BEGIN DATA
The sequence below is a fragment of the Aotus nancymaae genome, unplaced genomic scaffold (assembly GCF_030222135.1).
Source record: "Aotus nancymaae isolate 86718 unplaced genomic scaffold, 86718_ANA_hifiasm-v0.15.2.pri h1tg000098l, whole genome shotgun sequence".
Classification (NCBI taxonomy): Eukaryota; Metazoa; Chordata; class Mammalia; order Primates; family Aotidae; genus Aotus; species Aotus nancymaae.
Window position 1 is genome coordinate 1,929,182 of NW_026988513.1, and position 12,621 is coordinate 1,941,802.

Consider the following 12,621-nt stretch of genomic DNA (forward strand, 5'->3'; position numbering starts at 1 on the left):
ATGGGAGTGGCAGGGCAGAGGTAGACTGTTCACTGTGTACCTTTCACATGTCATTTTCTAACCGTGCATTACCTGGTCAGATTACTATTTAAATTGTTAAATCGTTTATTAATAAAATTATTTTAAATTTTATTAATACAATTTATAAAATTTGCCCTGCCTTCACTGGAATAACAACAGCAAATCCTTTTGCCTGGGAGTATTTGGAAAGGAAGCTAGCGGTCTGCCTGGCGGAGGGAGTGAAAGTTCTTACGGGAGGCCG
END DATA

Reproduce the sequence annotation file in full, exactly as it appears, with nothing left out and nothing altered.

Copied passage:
The sequence below is a fragment of the Aotus nancymaae genome, unplaced genomic scaffold (assembly GCF_030222135.1).
Source record: "Aotus nancymaae isolate 86718 unplaced genomic scaffold, 86718_ANA_hifiasm-v0.15.2.pri h1tg000098l, whole genome shotgun sequence".
Classification (NCBI taxonomy): Eukaryota; Metazoa; Chordata; class Mammalia; order Primates; family Aotidae; genus Aotus; species Aotus nancymaae.
Window position 1 is genome coordinate 1,929,182 of NW_026988513.1, and position 12,621 is coordinate 1,941,802.

Consider the following 12,621-nt stretch of genomic DNA (forward strand, 5'->3'; position numbering starts at 1 on the left):
ATGGGAGTGGCAGGGCAGAGGTAGACTGTTCACTGTGTACCTTTCACATGTCATTTTCTAACCGTGCATTACCTGGTCAGATTACTATTTAAATTGTTAAATCGTTTATTAATAAAATTATTTTAAATTTTATTAATACAATTTATAAAATTTGCCCTGCCTTCACTGGAATAACAACAGCAAATCCTTTTGCCTGGGAGTATTTGGAAAGGAAGCTAGCGGTCTGCCTGGCGGAGGGAGTGAAAGTTCTTACGGGAGGCCG